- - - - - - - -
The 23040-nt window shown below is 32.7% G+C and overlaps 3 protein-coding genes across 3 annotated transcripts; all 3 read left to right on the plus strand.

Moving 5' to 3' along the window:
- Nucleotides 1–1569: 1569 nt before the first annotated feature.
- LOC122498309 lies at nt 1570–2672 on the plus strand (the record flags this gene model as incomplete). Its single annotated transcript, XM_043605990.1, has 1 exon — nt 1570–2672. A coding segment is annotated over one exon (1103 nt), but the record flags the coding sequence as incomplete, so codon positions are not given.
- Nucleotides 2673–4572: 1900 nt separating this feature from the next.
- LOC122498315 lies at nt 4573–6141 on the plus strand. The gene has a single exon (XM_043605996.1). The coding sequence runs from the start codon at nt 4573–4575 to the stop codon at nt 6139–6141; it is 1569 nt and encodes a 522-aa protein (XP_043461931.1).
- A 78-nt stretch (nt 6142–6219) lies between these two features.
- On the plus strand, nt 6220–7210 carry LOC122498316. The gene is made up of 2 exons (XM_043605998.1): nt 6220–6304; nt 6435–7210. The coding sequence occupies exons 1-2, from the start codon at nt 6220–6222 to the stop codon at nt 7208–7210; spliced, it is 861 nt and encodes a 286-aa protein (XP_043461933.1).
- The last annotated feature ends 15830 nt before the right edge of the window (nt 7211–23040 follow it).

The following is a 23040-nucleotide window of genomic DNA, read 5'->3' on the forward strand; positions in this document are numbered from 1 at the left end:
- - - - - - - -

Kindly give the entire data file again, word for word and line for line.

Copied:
The 23040-nt window shown below is 32.7% G+C and overlaps 3 protein-coding genes across 3 annotated transcripts; all 3 read left to right on the plus strand.

Moving 5' to 3' along the window:
- Nucleotides 1–1569: 1569 nt before the first annotated feature.
- LOC122498309 lies at nt 1570–2672 on the plus strand (the record flags this gene model as incomplete). Its single annotated transcript, XM_043605990.1, has 1 exon — nt 1570–2672. A coding segment is annotated over one exon (1103 nt), but the record flags the coding sequence as incomplete, so codon positions are not given.
- Nucleotides 2673–4572: 1900 nt separating this feature from the next.
- LOC122498315 lies at nt 4573–6141 on the plus strand. The gene has a single exon (XM_043605996.1). The coding sequence runs from the start codon at nt 4573–4575 to the stop codon at nt 6139–6141; it is 1569 nt and encodes a 522-aa protein (XP_043461931.1).
- A 78-nt stretch (nt 6142–6219) lies between these two features.
- On the plus strand, nt 6220–7210 carry LOC122498316. The gene is made up of 2 exons (XM_043605998.1): nt 6220–6304; nt 6435–7210. The coding sequence occupies exons 1-2, from the start codon at nt 6220–6222 to the stop codon at nt 7208–7210; spliced, it is 861 nt and encodes a 286-aa protein (XP_043461933.1).
- The last annotated feature ends 15830 nt before the right edge of the window (nt 7211–23040 follow it).

The following is a 23040-nucleotide window of genomic DNA, read 5'->3' on the forward strand; positions in this document are numbered from 1 at the left end: